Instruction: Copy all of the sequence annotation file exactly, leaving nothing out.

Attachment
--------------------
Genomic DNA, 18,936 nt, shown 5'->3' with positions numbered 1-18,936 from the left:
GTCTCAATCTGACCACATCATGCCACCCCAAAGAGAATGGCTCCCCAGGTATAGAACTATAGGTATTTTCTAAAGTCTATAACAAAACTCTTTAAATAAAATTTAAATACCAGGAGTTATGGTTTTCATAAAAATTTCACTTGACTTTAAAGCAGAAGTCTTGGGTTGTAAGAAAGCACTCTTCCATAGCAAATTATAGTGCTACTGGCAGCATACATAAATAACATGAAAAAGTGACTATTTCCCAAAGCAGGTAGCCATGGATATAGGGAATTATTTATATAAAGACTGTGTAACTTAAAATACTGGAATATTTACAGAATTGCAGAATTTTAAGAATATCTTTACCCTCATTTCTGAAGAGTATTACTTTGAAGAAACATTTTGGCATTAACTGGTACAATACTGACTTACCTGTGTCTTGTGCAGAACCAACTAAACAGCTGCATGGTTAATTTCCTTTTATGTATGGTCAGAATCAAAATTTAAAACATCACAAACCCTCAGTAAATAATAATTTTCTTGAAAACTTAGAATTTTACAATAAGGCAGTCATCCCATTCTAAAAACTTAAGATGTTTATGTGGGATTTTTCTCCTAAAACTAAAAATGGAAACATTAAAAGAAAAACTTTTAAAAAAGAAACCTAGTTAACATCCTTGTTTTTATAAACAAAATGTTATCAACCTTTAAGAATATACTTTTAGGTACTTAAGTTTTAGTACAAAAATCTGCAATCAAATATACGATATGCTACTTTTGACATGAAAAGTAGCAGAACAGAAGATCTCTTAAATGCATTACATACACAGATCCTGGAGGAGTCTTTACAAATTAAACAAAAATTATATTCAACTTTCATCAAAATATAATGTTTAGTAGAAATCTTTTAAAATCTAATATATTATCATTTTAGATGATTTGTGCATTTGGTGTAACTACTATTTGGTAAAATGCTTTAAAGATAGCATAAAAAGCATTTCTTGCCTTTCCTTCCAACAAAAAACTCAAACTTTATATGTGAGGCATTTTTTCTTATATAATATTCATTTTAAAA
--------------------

Genomic DNA, 18,936 nt, shown 5'->3' with positions numbered 1-18,936 from the left:
GTCTCAATCTGACCACATCATGCCACCCCAAAGAGAATGGCTCCCCAGGTATAGAACTATAGGTATTTTCTAAAGTCTATAACAAAACTCTTTAAATAAAATTTAAATACCAGGAGTTATGGTTTTCATAAAAATTTCACTTGACTTTAAAGCAGAAGTCTTGGGTTGTAAGAAAGCACTCTTCCATAGCAAATTATAGTGCTACTGGCAGCATACATAAATAACATGAAAAAGTGACTATTTCCCAAAGCAGGTAGCCATGGATATAGGGAATTATTTATATAAAGACTGTGTAACTTAAAATACTGGAATATTTACAGAATTGCAGAATTTTAAGAATATCTTTACCCTCATTTCTGAAGAGTATTACTTTGAAGAAACATTTTGGCATTAACTGGTACAATACTGACTTACCTGTGTCTTGTGCAGAACCAACTAAACAGCTGCATGGTTAATTTCCTTTTATGTATGGTCAGAATCAAAATTTAAAACATCACAAACCCTCAGTAAATAATAATTTTCTTGAAAACTTAGAATTTTACAATAAGGCAGTCATCCCATTCTAAAAACTTAAGATGTTTATGTGGGATTTTTCTCCTAAAACTAAAAATGGAAACATTAAAAGAAAAACTTTTAAAAAAGAAACCTAGTTAACATCCTTGTTTTTATAAACAAAATGTTATCAACCTTTAAGAATATACTTTTAGGTACTTAAGTTTTAGTACAAAAATCTGCAATCAAATATACGATATGCTACTTTTGACATGAAAAGTAGCAGAACAGAAGATCTCTTAAATGCATTACATACACAGATCCTGGAGGAGTCTTTACAAATTAAACAAAAATTATATTCAACTTTCATCAAAATATAATGTTTAGTAGAAATCTTTTAAAATCTAATATATTATCATTTTAGATGATTTGTGCATTTGGTGTAACTACTATTTGGTAAAATGCTTTAAAGATAGCATAAAAAGCATTTCTTGCCTTTCCTTCCAACAAAAAACTCAAACTTTATATGTGAGGCATTTTTTCTTATATAATATTCATTTTAAAA